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    • "In doing so, these family members reported feeling trapped, confined (Bertrand et al. 2006) and duty bound (Bigony 2007, Gr€ aßel & Adabbo 2011). The expectation to take on the caregiver role largely arose at the point of discharge from hospital where a level of taken for granted exists although minimal preparation for assuming the required care is provided (Dow & McDonald 2007, VON Canada & The J. W. McConnell Foundation 2007, Docherty et al. 2008, Stevenson et al. 2008, Hudson & Payne 2011, Innes et al. 2011, Thinnes & Padilla 2011, Llanque & Enriquez 2012). "
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    ABSTRACT: Chronic Illness represents a growing concern in the western world and individuals living with chronic illness are primarily managed at home by family caregivers. A scoping review of the home-care literature (2004-2009; updated with review articles from 2010 to January 2013) on the topic of the caregiver revealed that this group experiences the following safety-related concerns: caregivers are conscripted to the role, experience economic hardship, risk being abused as well as abusing, and may well become patients themselves. Methodology and methods used in the scoping review are presented as well as a brief overview of the findings. The concepts of risk and safety are defined. Risk Society Theory is introduced and used as a lens to view the findings, and to contribute to an understanding of the construction of risk in contemporary health-care.
    Health & Social Care in the Community 05/2013; 22(2). DOI:10.1111/hsc.12056 · 1.15 Impact Factor
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    ABSTRACT: Support for family caregivers, including bereavement follow-up, is a core function of palliative care. Many caregivers acknowledge positive aspects associated with the role; however a considerable proportion will experience poor psychological, social, financial, spiritual, and physical well-being and some will suffer from complicated grief. Many family caregivers have unmet needs and would like more information, preparation, and support to assist them in the caregiving role. There is a shortage of evidence-based strategies to guide health professionals in providing optimal support while the caregiver is providing care and after the patient's death. To develop clinical practice guidelines for the psychosocial and bereavement support of family caregivers of palliative care patients. (1) Literature review; (2) focus groups and structured interviews with key stakeholders within Australia; (3) national and international expert opinion to further develop and refine the guidelines using a modified Delphi process; and (4) endorsement of the guidelines from key palliative care, caregiver, and bereavement organizations (national and international). The guidelines were developed for multidisciplinary health care professionals and clinical services commonly involved in caring for adult patients receiving palliative care in a variety of care sites throughout Australia. These consensus-based guidelines have been endorsed key Australian and international organizations. The guidelines may prove valuable for the international palliative care community and for generalist health care providers who occasionally care for palliative care patients. Research is recommended to explore the uptake, implementation, and effectiveness of the guidelines.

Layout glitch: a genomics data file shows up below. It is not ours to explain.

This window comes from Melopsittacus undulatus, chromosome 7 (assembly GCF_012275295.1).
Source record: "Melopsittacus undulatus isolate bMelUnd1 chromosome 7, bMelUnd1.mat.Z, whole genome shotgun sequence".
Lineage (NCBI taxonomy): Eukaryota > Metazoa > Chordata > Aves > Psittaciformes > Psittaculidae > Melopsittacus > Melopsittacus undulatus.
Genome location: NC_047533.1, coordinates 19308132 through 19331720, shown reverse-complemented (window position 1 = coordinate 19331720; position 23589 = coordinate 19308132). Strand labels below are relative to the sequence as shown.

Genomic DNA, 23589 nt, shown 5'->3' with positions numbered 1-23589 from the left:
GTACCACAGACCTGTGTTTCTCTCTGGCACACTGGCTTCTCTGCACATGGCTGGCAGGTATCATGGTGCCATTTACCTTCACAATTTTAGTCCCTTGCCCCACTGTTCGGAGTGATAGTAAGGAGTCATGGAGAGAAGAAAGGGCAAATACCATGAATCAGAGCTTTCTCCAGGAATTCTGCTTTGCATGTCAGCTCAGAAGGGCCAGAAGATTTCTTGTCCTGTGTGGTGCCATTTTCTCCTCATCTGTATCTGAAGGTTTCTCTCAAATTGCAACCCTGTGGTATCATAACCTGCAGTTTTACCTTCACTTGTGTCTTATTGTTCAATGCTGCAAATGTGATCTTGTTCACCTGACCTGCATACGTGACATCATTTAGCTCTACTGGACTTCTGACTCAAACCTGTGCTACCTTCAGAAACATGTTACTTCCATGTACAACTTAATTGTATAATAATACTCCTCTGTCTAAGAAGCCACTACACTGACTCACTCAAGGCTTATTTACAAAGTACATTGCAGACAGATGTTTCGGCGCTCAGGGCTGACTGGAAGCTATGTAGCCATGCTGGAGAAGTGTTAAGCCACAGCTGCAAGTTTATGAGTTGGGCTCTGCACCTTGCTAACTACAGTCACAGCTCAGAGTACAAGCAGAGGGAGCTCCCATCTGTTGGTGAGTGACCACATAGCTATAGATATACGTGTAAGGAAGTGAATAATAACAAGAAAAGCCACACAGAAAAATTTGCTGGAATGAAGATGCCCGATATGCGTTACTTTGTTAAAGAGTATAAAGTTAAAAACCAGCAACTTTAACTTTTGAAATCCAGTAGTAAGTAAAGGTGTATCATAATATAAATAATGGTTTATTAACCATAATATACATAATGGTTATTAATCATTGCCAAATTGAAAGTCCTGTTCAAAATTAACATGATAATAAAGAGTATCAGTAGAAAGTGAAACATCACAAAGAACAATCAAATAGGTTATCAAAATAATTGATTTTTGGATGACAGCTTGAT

Journal of palliative medicine 03/2012; 15(6):696-702. DOI:10.1089/jpm.2011.0466 · 1.91 Impact Factor